Pre-Bankruptcy Planning - ABA YLD 101 Practice Series


By Jeana Kim Reinbold

  1. Exemptions and Pre-Bankruptcy Planning

    Exemption laws allow individuals to protect certain assets from creditor process.   The Bankruptcy Code permits debtors to exempt property from distribution to creditors pursuant to state law. 1  The Code generally respects property exemptions as they are defined by state law and vary widely from state to state. 2  Section 522(b)(2) also provides that federal exemptions are available unless states have specifically “opted out” of the federal exemption scheme. 3 

    Pre-bankruptcy planning is typically defined as the arrangement (or rearrangement) of a debtor's property to allow the debtor to take maximum advantage of allowable exemptions prior to the filing of a bankruptcy case. 4  Common examples of this include the sale of nonexempt property in order to acquire exempt personal property or to make payments to pay down mortgages securing exempt homes. 5

    The Code does not expressly prohibit such planning in advance of bankruptcy; in fact, the legislative history to the Code specifically provided that a debtor’s conversion of nonexempt property to exempt property before filing would not be fraudulent per se as to creditors. 6  Courts have adhered to the general principle that the conversion of non-exempt property to exempt property, even if for the purpose of placing the property out of reach of creditors, without more, will not deprive the debtor of an exemption to which he would otherwise be entitled. 7 

    However, courts have recognized that pre-bankruptcy planning can go too far when beyond the mere desire to convert assets into exempt forms, other factors evidencing fraud are present. 8  Courts have struggled to define this line which separates ordinary pre-bankruptcy planning from fraudulent action. 9  As memorably phrased by one court regarding this murky jurisprudence:  “There is a principle of too much; phrased colloquially, when a pig becomes a hog it is slaughtered.” 10 

  2. Challenges to Pre-Bankruptcy Transfers

    In attacking pre-bankruptcy planning, under the Code, creditors prior to the 2005 amendments to the Code had been limited to primarily two tools.  First, under Section 727(a)(2)(A), a creditor could object to the discharge of a debtor who made certain transfers of property within one year of the bankruptcy filing. 11  Alternatively, a creditor could seek to set aside a debtor’s pre-filing transfer of property as fraudulent under the Code’s fraudulent transfer provision in Section 548(a)(1). 12 

    A transfer is avoidable on the basis of actual fraud if the transfer is made with the actual intent to “hinder, delay or defraud.”  Because it is often impractical on direct evidence to demonstrate an actual intent to hinder, delay or defraud creditors, courts in considering the circumstances of the transfer have taken note of certain recognized criteria or “badges of fraud” as set forth in the Uniform Fraudulent Transfer Act to infer fraudulent intent – certain objective facts a creditor may use to raise a rebuttable presumption of actual fraudulent intent. 13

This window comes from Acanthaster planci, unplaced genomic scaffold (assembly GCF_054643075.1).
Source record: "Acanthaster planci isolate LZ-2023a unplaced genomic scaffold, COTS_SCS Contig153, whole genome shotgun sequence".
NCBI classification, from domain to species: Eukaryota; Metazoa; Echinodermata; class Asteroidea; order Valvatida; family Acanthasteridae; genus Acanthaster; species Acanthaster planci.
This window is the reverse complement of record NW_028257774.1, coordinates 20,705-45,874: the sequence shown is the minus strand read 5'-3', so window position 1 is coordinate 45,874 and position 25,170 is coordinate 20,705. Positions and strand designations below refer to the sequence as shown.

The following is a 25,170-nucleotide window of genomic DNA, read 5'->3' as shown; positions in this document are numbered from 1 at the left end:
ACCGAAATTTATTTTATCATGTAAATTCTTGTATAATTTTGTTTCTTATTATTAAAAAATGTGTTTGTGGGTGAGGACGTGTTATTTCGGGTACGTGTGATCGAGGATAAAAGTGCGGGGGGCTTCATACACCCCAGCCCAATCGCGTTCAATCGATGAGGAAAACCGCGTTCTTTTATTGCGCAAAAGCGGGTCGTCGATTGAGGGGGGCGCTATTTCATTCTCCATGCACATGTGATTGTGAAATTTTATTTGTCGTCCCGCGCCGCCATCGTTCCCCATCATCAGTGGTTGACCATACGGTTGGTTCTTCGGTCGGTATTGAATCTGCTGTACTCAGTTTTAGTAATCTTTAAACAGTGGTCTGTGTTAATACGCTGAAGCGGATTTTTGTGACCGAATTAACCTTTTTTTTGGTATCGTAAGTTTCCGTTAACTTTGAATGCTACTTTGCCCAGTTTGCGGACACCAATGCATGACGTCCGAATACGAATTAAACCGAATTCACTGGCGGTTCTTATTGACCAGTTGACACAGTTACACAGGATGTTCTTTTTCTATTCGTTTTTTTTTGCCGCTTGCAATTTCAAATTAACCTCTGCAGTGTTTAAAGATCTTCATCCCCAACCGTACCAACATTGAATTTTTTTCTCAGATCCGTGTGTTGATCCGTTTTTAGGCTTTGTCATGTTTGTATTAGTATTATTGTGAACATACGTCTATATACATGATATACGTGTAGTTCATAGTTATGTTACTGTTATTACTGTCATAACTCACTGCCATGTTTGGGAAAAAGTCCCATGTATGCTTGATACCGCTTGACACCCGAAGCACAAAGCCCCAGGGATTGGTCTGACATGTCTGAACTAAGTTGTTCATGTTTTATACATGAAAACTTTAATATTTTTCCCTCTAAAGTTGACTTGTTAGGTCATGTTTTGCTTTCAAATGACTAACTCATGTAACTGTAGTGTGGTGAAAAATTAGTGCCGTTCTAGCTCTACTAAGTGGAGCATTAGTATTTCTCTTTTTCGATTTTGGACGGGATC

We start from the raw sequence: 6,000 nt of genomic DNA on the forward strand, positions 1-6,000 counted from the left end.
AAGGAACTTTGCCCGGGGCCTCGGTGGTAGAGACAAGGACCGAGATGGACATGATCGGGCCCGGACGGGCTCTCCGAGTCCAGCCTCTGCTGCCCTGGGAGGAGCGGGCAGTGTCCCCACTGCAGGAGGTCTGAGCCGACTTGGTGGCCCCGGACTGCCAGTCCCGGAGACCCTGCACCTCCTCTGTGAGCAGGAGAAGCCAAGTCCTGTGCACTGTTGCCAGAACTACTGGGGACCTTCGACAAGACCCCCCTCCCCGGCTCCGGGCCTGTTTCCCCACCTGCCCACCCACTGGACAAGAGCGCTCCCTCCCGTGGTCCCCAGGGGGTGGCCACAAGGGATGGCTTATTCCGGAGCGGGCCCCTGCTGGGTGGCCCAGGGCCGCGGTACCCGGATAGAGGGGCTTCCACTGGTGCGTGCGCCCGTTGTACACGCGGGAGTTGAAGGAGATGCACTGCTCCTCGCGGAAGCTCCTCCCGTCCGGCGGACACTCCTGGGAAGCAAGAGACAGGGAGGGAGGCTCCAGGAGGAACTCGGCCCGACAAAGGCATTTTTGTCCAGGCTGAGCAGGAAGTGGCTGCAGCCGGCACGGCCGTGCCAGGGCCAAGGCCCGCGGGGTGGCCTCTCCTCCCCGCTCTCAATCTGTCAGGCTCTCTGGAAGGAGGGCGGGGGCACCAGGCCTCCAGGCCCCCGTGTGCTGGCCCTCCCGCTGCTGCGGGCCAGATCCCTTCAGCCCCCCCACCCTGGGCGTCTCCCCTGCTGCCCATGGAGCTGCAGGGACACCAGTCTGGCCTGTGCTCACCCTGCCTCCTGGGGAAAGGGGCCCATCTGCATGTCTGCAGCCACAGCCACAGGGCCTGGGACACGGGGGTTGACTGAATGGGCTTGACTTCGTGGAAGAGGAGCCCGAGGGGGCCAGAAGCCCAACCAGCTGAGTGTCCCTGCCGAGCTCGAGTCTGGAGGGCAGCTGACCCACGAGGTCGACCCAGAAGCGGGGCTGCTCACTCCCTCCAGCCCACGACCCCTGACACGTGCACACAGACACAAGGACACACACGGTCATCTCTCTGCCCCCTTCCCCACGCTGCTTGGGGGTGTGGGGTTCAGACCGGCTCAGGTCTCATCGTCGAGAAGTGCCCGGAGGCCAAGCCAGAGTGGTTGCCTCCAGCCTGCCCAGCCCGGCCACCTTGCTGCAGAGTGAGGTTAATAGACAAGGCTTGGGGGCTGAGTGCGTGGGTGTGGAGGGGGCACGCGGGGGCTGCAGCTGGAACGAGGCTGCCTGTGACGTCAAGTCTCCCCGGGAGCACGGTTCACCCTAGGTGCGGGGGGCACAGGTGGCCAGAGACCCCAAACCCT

Some of the more common circumstantial indicia of fraudulent intent include:
    1. actual or threatened litigation against the debtor;
    2. a purported transfer of all or substantially all of the debtor’s property;
    3. insolvency or other unmanageable indebtedness on the part of the debtor;
    4. a special relationship between the debtor and transferee;
    5. retention by the debtor the property involved in the putative transfer.  

      The presence of a single badge of fraud may spur mere suspicion; but the confluence of several can constitute conclusive evidence of an actual intent to defraud, absent significantly clear evidence of a legitimate supervening purpose. 14 

      Before the amendments to the bankruptcy law by the Bankruptcy Abuse Prevention and Consumer Protection Act of 2005, stories of debtors allegedly abusing the bankruptcy laws were well-publicized by the media. 15  According to the media, particularly egregious stories of abuse included those of debtors who could afford to pay their debts moving to states such as Florida to take advantage of such a state’s more generous exemption scheme. 16  The changes added by BAPCPA sought to address some of these perceived abuses, including:
      • Section 522(o) – reduces value of homestead exemption by amount attributable to fraudulent transfers within 10 years of the bankruptcy filing; 17
      • Section 522(p) – limits homestead exemption to $136,875 for property acquired within 1,215 days of filing (with an exception for debtors who move within the state); 18
      • Section 522(q) – limits homestead exemption to $136,875 for those who commit securities fraud or owe debts arising from acts resulting in death or serious physical injury (with an exception for amount of interest in the property that is reasonably necessary for the support of the debtor and any dependent of the debtor); 19
      • 548(e)(1) – trustee may avoid a transfer of non-exempt assets to self-settled trust within 10 years of filing; 20